A factory of Parmigiano-Reggiano. There are tw...

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Emilia Romagna: authentic Parma ham and handmade pasta

In Emilia Romagna, eating well is a way of life. In even the smallest village restaurant or trattoria, from the Adriatic coast of Rimini to the inland plains and river valleys of Parma, Piacenza, Modena and Bologna, you’ll find pride is taken in using the freshest ingredients and locally sourced produce.

Right now we are experiencing a huge influx of USA tourists who have a passion for slow food and the real deal.

“It is really incredible this year so far has seen a two fold rise in tourism in Parma … and the season has only just started!” Nick Garrett of Parma Food n Walk said.  So why the sudden interest?

Parmigiano glowing in the ripening room

Parmigiano glowing in the ripening room – Parma FWT Tours

Foodies and bloggers have been taken with the local produce and the effect has gone viral – together with new waves of recommendations hitting the web-lanes the region is at last in full view of the tourists who value quality and a truly Italian regional food adventure.

Parma’s products have gained renown the world over, one of which is the culinary tour company Parma Food n Walk tours who offer the fairly priced opportunity to experience these wonders of the region, visiting the artesan food production sites, and getting in touch with the rich culinary history of Parma.

Two of the most famous culinary delights carry the name of the venerable gastronomic city of Parma and we outline them for you below.

Parmigiano Reggiano is the authentic Parmesan cheese and may only be produced in a designated area that straddles the provinces of Parma, Modena, Reggio Emilia and Bologna. It has been made to the same method for nine centuries and always matured for at least a year.

Prosciutto di Parma — Parma ham — is all natural as additives are prohibited. It is prized for its delicate, nutty flavour and cured in accordance with strict rules (pigs must be Italian). Only hams that pass inspection by the independent institute Parma Qualità can boast the PDO (protected designation of origin) label and may be marked with the ducal crown brand.

Modena and Reggio Emilia are best known for traditional balsamic vinegar. Unlike mass-produced imitations, the real article is made by hand from fermented grape must and conditioned for 12 to 25 years in wooden barrels. The result is a condiment that can add Italian zing to a great many dishes.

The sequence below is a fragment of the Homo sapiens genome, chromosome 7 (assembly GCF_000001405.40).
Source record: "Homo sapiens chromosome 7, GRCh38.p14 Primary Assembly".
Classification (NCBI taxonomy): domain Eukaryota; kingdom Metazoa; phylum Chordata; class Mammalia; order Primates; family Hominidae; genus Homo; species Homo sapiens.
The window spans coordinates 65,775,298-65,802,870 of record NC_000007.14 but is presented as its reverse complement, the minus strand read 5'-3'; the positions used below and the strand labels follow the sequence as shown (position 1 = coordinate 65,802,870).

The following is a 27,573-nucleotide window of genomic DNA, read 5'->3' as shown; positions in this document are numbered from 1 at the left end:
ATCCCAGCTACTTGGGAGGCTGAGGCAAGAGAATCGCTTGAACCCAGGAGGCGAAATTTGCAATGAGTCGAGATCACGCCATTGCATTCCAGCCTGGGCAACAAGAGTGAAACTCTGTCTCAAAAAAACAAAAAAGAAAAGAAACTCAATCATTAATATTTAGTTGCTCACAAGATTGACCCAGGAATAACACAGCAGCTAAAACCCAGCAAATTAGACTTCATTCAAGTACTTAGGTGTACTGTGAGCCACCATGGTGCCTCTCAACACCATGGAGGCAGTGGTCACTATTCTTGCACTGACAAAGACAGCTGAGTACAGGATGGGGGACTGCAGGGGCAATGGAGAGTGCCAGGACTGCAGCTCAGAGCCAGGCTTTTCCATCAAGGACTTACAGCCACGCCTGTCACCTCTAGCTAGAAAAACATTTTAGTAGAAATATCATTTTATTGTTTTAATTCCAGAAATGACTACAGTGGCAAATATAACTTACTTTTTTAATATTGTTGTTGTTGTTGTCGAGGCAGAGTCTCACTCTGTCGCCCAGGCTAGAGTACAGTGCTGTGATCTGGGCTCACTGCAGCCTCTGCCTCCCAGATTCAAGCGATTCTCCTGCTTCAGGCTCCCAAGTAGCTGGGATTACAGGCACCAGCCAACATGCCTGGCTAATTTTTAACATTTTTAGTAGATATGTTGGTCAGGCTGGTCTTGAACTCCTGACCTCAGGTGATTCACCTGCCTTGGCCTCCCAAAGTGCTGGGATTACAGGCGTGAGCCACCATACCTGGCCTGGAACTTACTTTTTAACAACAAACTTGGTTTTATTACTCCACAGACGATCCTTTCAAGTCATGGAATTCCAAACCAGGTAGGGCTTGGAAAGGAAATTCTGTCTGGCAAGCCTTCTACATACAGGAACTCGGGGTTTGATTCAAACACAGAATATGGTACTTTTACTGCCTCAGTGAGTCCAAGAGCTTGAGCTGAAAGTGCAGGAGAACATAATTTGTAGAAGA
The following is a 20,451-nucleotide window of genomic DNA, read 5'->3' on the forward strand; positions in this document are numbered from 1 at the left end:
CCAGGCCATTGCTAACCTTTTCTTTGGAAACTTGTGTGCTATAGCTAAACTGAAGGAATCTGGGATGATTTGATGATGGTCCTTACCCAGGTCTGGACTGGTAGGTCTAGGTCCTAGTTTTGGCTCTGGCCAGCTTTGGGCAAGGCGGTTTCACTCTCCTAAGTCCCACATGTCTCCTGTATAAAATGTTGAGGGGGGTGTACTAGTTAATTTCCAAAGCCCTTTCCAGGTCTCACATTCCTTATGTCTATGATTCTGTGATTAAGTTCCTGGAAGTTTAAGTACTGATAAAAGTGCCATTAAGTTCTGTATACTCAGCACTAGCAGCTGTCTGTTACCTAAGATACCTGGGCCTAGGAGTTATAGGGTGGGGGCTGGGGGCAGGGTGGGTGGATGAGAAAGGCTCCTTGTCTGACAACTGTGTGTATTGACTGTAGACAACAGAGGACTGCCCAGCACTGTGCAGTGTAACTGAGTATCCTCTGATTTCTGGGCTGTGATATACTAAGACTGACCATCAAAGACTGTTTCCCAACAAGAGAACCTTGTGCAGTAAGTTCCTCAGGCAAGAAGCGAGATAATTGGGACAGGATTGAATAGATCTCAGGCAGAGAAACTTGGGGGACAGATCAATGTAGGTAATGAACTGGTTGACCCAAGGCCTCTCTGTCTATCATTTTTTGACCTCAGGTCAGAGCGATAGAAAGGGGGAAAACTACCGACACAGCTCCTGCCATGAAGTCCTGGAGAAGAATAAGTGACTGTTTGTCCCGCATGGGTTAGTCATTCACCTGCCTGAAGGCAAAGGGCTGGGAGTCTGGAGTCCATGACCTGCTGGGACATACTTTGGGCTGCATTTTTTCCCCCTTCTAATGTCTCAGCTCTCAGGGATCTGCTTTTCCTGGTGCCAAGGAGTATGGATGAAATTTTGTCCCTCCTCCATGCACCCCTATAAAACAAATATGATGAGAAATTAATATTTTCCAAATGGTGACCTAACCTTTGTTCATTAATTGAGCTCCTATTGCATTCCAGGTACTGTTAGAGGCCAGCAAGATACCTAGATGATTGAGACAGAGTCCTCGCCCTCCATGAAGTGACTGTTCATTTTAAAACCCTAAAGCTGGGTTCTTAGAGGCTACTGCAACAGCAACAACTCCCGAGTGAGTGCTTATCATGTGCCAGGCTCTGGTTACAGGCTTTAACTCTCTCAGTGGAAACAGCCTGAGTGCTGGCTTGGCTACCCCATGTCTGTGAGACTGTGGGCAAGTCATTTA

Emilia Romagna is the region with the highest number of European quality labels in Italy. It also produces more than 70 varieties of wine that are grown in the 20 recognised DOC and DOCG zones.

An absolute must is the delicious handmade pasta — lasagne, tortellini and tagliatelle in particular — which are easy to find everywhere in the region.

One the coast, piadina romagnola is one culinary tradition seldom seen outside the region. This flatbread, which dates back to Roman times, is Emilia Romagna’s fast food. A hot piadina from a roadside (or beachside) kiosk makes a toothsome lunchtime treat – it’s used to wrap both sweet and savoury fillings.

No meal is complete without wine. Most visitors will come across lambrusco, the lightly sparkling red wine produced in Modena, Parma and Reggio Emilia, and may find it something of a revelation. While most lambrusco on the export market is the sweet variety, the dry styles are most highly regarded at home.

The best way to get a taste of Emilia Romagna’s gastronomy is to follow one of the 15 “Roads of Wines and Flavours” routes that have been established for this purpose. The routes meander through the hills and wherever possible take in a fine collection of local vineyards, olive oil mills, farm guesthouses and craft workshops, all offering tempting local produce that is a joy to discover.

Autumn and winter are ideal times to enjoy one of the many food and wine festivals. Highlights include a two-month autumn gastronomic fair, Tartufesta in Bologna, celebrating local produce such as the prized white truffle. There are also events dedicated to porcino mushrooms, chestnuts, sangiovese wine and even the pumpkin.


Artist Signman Teacher ngsfwt@outlook.com

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